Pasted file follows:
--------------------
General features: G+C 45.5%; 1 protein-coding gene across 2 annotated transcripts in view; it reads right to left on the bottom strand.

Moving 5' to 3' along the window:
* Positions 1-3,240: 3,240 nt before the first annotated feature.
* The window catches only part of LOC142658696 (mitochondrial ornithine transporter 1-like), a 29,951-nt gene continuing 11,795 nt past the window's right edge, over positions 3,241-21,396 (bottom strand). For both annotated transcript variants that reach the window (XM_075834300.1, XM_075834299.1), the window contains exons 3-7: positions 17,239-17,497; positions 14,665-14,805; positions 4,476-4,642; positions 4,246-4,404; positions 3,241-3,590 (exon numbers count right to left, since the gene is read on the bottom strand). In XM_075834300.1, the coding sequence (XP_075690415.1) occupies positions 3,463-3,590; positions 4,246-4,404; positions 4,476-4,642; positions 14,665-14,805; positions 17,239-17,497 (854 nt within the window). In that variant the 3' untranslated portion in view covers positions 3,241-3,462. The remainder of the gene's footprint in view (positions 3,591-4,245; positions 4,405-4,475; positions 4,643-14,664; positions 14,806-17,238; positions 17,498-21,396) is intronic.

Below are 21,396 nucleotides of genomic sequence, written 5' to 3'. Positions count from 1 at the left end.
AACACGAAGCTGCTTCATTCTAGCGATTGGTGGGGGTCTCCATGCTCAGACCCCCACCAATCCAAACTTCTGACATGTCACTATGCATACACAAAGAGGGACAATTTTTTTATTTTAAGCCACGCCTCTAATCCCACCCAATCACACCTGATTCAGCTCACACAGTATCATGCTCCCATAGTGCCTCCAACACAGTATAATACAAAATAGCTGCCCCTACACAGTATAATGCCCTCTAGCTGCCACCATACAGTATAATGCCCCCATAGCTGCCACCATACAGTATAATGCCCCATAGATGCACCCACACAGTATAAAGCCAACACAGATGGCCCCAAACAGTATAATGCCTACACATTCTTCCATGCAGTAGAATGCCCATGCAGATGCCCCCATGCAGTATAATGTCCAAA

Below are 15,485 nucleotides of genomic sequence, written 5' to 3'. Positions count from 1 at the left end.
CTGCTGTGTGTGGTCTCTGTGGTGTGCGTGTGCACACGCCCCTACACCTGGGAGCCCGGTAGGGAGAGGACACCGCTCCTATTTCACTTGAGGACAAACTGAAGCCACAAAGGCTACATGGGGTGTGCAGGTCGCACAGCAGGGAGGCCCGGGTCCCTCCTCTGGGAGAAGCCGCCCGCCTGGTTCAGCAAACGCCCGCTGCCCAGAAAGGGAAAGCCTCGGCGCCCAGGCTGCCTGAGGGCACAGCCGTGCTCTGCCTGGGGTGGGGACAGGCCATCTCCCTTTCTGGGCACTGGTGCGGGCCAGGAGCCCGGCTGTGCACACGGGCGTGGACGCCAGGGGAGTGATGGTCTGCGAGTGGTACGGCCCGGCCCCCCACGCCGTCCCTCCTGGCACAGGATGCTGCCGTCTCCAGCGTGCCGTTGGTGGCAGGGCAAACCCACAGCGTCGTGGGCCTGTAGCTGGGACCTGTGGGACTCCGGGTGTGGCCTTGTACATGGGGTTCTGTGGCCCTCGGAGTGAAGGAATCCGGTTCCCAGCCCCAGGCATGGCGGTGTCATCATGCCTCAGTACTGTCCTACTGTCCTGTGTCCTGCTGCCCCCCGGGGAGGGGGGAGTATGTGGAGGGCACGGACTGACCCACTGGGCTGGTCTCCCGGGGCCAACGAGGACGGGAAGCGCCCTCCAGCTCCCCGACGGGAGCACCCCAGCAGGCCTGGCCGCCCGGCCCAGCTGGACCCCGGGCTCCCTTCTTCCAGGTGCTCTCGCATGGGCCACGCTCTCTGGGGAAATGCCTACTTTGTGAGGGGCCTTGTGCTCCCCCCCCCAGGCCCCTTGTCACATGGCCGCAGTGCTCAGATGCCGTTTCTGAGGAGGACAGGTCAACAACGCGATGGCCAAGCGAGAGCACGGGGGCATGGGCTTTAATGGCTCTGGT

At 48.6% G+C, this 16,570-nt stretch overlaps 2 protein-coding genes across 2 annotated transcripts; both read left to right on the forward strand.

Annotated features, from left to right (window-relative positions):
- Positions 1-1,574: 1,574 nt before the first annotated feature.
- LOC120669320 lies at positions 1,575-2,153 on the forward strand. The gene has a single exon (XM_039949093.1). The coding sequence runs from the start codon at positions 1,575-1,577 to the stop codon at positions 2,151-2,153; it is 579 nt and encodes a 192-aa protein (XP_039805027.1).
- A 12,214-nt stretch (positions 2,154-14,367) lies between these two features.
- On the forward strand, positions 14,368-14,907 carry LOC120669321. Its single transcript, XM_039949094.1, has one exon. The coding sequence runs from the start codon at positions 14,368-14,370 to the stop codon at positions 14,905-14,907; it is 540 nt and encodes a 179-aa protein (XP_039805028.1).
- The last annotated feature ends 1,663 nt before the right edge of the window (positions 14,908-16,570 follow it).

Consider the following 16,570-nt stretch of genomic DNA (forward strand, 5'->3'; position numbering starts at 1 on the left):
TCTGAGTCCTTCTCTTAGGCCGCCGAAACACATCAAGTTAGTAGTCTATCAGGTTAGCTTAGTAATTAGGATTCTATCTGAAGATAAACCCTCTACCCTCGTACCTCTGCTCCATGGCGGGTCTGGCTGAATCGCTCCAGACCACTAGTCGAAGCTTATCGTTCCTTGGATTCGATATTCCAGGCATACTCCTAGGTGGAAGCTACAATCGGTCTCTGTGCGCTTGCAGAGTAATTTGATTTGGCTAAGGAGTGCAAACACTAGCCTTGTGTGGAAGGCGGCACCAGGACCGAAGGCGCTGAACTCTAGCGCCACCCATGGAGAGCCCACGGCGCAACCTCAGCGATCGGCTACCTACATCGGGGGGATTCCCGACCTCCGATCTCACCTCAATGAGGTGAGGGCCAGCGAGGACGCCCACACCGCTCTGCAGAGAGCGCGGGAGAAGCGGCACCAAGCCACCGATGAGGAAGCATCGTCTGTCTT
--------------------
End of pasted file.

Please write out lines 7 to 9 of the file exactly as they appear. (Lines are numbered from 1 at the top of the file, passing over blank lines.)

Below are 15,485 nucleotides of genomic sequence, written 5' to 3'. Positions count from 1 at the left end.
CTGCTGTGTGTGGTCTCTGTGGTGTGCGTGTGCACACGCCCCTACACCTGGGAGCCCGGTAGGGAGAGGACACCGCTCCTATTTCACTTGAGGACAAACTGAAGCCACAAAGGCTACATGGGGTGTGCAGGTCGCACAGCAGGGAGGCCCGGGTCCCTCCTCTGGGAGAAGCCGCCCGCCTGGTTCAGCAAACGCCCGCTGCCCAGAAAGGGAAAGCCTCGGCGCCCAGGCTGCCTGAGGGCACAGCCGTGCTCTGCCTGGGGTGGGGACAGGCCATCTCCCTTTCTGGGCACTGGTGCGGGCCAGGAGCCCGGCTGTGCACACGGGCGTGGACGCCAGGGGAGTGATGGTCTGCGAGTGGTACGGCCCGGCCCCCCACGCCGTCCCTCCTGGCACAGGATGCTGCCGTCTCCAGCGTGCCGTTGGTGGCAGGGCAAACCCACAGCGTCGTGGGCCTGTAGCTGGGACCTGTGGGACTCCGGGTGTGGCCTTGTACATGGGGTTCTGTGGCCCTCGGAGTGAAGGAATCCGGTTCCCAGCCCCAGGCATGGCGGTGTCATCATGCCTCAGTACTGTCCTACTGTCCTGTGTCCTGCTGCCCCCCGGGGAGGGGGGAGTATGTGGAGGGCACGGACTGACCCACTGGGCTGGTCTCCCGGGGCCAACGAGGACGGGAAGCGCCCTCCAGCTCCCCGACGGGAGCACCCCAGCAGGCCTGGCCGCCCGGCCCAGCTGGACCCCGGGCTCCCTTCTTCCAGGTGCTCTCGCATGGGCCACGCTCTCTGGGGAAATGCCTACTTTGTGAGGGGCCTTGTGCTCCCCCCCCCAGGCCCCTTGTCACATGGCCGCAGTGCTCAGATGCCGTTTCTGAGGAGGACAGGTCAACAACGCGATGGCCAAGCGAGAGCACGGGGGCATGGGCTTTAATGGCTCTGGT

At 48.6% G+C, this 16,570-nt stretch overlaps 2 protein-coding genes across 2 annotated transcripts; both read left to right on the forward strand.